Is black hair ever really “just hair”?
Black hair is tangled in broader conversations about beauty, dominant beauty ideals, womanhood, culture, identity, liberation (or lack thereof), self-awareness, class. Each hairstyle comes with an assumed political connotation to match. Intentionality is assigned whether we assigned the intentions or not; our hair reflects society’s projections.
Here’s what that feels like: Straighten your hair for longer than it takes for mid-summer humidity to revert it, and you’re manacled in the depths of self-hate and mental fragility. Champion your natural texture, whatever that may be, over pin-straight locks, and that’s symbolic of throwing off the shackles of oppression — your flat iron/chemical relaxer/fear of bodies of water playing the main antagonists. Decide to do whatever it is you want with it? That intrepid defiance is even more political than the aforementioned.
But black hair does not exist in the binary of straight to coiled/kinky/curled. Black women have long chronicled the diversity and richness of culture around their hair. Some women choose to straighten it, some wear it in their natural texture, others opt for protective styles that range from braids to weaves, cornrows to hair threading. Anyone who knows a black woman with a penchant for frequent change knows that the secret is in her hairstyle.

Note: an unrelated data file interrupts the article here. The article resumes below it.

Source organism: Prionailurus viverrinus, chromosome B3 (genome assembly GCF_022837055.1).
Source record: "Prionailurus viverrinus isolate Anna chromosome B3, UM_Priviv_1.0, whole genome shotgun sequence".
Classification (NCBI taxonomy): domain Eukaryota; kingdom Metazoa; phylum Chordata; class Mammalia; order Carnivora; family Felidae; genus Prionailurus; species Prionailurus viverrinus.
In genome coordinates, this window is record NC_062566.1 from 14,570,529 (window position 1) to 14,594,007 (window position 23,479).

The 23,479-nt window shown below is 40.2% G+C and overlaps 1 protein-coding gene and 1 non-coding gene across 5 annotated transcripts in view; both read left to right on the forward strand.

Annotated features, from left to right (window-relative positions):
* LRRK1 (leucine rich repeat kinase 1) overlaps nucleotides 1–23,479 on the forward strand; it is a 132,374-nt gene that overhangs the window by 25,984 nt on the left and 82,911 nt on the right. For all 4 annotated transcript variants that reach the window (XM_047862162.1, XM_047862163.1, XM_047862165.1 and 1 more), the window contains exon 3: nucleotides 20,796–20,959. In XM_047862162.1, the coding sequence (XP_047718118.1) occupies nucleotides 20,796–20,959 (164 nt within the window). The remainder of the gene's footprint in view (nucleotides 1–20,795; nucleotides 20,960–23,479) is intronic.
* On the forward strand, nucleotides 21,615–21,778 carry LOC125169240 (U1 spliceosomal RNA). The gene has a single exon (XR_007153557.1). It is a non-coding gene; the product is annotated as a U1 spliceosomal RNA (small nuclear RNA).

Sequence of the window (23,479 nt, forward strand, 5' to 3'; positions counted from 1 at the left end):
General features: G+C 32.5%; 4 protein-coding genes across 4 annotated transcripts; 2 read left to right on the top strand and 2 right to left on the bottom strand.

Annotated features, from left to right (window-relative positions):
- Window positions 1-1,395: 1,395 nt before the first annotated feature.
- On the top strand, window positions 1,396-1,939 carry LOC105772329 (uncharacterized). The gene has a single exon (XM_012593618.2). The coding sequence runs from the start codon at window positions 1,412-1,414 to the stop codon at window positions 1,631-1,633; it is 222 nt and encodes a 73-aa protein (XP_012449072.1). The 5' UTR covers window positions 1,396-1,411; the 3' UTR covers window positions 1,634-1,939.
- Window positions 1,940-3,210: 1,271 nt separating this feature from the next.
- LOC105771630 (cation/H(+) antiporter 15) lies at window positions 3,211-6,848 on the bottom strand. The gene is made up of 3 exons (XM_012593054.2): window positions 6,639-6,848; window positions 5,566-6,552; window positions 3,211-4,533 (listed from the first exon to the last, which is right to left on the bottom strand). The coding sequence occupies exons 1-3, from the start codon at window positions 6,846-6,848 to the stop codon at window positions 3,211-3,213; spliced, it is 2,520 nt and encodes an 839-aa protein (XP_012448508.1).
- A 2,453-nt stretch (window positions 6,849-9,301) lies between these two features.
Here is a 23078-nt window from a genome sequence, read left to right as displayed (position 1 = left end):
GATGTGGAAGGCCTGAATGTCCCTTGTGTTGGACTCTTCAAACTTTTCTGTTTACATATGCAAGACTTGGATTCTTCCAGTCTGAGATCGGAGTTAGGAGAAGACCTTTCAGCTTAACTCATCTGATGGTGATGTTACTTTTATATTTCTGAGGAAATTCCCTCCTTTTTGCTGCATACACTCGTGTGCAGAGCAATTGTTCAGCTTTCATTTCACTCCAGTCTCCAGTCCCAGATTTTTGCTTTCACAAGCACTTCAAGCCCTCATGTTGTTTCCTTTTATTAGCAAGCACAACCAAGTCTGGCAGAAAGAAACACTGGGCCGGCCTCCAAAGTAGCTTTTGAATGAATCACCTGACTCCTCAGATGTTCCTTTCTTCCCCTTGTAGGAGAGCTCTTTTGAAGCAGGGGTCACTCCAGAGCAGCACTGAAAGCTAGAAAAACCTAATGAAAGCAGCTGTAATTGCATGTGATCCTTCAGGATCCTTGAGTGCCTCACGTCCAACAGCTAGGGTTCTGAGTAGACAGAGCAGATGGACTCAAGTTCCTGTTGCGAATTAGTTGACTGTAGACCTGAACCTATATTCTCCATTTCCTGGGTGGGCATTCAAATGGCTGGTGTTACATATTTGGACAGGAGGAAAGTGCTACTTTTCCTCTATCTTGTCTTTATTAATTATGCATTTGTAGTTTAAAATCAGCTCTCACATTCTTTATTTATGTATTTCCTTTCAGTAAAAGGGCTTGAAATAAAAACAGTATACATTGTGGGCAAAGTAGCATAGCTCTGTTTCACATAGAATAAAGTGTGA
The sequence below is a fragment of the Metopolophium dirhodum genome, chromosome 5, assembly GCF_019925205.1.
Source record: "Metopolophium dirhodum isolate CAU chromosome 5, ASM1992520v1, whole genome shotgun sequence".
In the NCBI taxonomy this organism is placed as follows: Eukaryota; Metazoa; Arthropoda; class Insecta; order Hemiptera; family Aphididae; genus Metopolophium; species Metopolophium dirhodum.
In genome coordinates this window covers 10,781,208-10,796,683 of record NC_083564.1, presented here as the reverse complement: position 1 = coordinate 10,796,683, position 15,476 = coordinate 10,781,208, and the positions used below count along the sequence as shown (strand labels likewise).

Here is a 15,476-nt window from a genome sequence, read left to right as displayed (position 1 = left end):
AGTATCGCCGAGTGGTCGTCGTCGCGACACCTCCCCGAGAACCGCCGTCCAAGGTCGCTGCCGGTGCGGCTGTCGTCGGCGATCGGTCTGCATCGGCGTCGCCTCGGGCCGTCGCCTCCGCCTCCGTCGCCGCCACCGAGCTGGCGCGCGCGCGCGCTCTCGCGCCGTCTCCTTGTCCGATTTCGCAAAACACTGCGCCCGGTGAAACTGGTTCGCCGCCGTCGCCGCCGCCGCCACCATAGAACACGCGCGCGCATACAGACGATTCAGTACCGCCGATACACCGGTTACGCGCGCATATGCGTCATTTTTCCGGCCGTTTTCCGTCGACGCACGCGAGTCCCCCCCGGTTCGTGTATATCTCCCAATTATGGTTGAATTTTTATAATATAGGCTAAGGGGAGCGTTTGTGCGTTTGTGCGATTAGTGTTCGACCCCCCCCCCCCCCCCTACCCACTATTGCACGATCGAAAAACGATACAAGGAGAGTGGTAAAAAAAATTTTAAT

About three months ago, I traded in the convenience of successional weaves and straightening for the high maintenance of my natural curls. No matter what, people will see this as a political act, and that’s fine. Like so many other women of color, my decision to embrace my natural hair was driven by a number of factors. Yet what it boiled down to is the fact that, while yes, weaves and straightening were generally convenient for my busy lifestyle, there is absolutely nothing wrong with my natural hair, and there is nothing inconvenient about taking care of it.
And so, armed with a mirror, a wide-toothed comb, the guidance of a slew of natural hair experts and a bottle of As I Am Coconut CoWash, I went forth.
How often do you wash your hair and when?
I only washed my hair once a week when it was straight. Black hair is delicate, but it also gets dry. Now that I’m wearing it curly, I’ve been co-washing it (washing it with conditioner, or no-lather shampoo) every two to three days. Everything is different in terms of how I care for it, and I’ve realized through this journey that it takes a village. I’ve experimented with curly hair salons, I’ve crowd-sourced tips and tricks not just from my curly-haired friends, but from the internet. That’s what’s fun about it: It’s like getting to know another extension of myself. I’m also learning that no two hair days are the same. It has a mind of its own and it depends on so many variables. I can only embrace it.
What’s your hair approach in the shower? What products do you use?
I just found a no-fog, suction-cup mirror on Amazon for my shower because I was creating a river in my bathroom every time I tried to do my hair. I kept sticking my head out to look at my medicine cabinet mirror so I could see what I was doing. I know it sounds crazy.